GERD

Most adults occasionally experience the searing pain of heartburn, a problem that’s caused by acid reflux. When your heartburn becomes a regular problem, chances are you have gastroesophageal reflux disease (GERD). The experienced physicians at AMI Surgery encourage you to get an exam if you suspect you have GERD, not only to get relief from the pain but to prevent damage to your esophagus and throat. To get comprehensive treatment for GERD, call one of the offices in Stamford, Connecticut, or Port Chester, New York, or book an appointment online today.

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GERD Q & A

What causes GERD?

GERD occurs when gastric acid comes out of your stomach and refluxes up into your esophagus. This problem develops when the lower esophageal sphincter (LES) weakens.

The LES is a round muscle where the esophagus meets your stomach. It normally opens to let food pass into the stomach and then closes to keep gastric acid inside the stomach. A weak or damaged LES allows the stomach contents to escape.

Once your LES stops working normally, a hiatal hernia can cause more frequent GERD. You’re also more likely to have bouts of GERD if you overeat, eat foods and beverages that boost stomach acid, or you’re overweight.

What is the difference between GERD and acid reflux?

Acid reflux is a common problem that doesn’t last long and is easily relieved with antacids. GERD is a more severe form of acid reflux. 

If your reflux returns despite taking antacids or you have acid reflux several times a week, chances are you have GERD.

What symptoms develop if I have GERD?

The most common symptom of GERD is heartburn, which is a burning pain in the center of your chest. You may also experience:

  • Hoarseness
  • Sore throat
  • Dry cough
  • Dental erosion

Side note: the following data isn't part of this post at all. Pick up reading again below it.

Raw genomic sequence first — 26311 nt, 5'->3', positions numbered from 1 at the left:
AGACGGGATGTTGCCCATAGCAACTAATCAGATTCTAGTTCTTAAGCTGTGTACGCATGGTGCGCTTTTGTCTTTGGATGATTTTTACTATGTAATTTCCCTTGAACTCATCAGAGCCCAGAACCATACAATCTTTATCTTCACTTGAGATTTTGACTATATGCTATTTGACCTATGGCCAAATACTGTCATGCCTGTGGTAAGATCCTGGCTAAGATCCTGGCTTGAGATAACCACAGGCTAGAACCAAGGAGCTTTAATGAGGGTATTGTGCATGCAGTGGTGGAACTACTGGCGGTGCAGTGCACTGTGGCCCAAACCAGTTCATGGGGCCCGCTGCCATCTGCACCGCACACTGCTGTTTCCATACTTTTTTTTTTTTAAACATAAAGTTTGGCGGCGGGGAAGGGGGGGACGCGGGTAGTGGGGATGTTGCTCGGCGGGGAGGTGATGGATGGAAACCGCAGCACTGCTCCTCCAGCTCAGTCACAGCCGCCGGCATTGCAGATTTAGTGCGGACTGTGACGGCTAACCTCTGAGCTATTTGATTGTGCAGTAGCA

• Regurgitation
  • Difficulty swallowing
  • Bitter taste in your mouth
  • Feeling that something is caught in your throat

As stomach juices continue to flow into your esophagus, the strong acid can damage the lining of your esophagus, throat, and lungs. 

How is GERD treated?

Treatment for GERD usually begins with lifestyle changes and medications. For example, you may need to lose weight, avoid foods that trigger your reflux, and eat small meals.

The team at AMI Surgery may prescribe an antacid or proton-pump inhibitor that’s stronger than over-the-counter medications. 

If your GERD doesn’t improve, you may need to consider getting the LINX® Reflux Management System to strengthen your LES. 

How does LINX work to treat GERD?

LINX is a small, flexible ring of small magnets. Using laparoscopic surgery, your provider places the ring around the outside of your esophagus at the LES.

The magnets keep the LES closed until you swallow, when LINX temporarily opens to let food and liquids into the stomach.

LINX has an exceptional record of success, with 88% of patients reporting that they are still heartburn free five years after getting the device.

If you need relief from GERD, call AMI Surgery or schedule an appointment online today.

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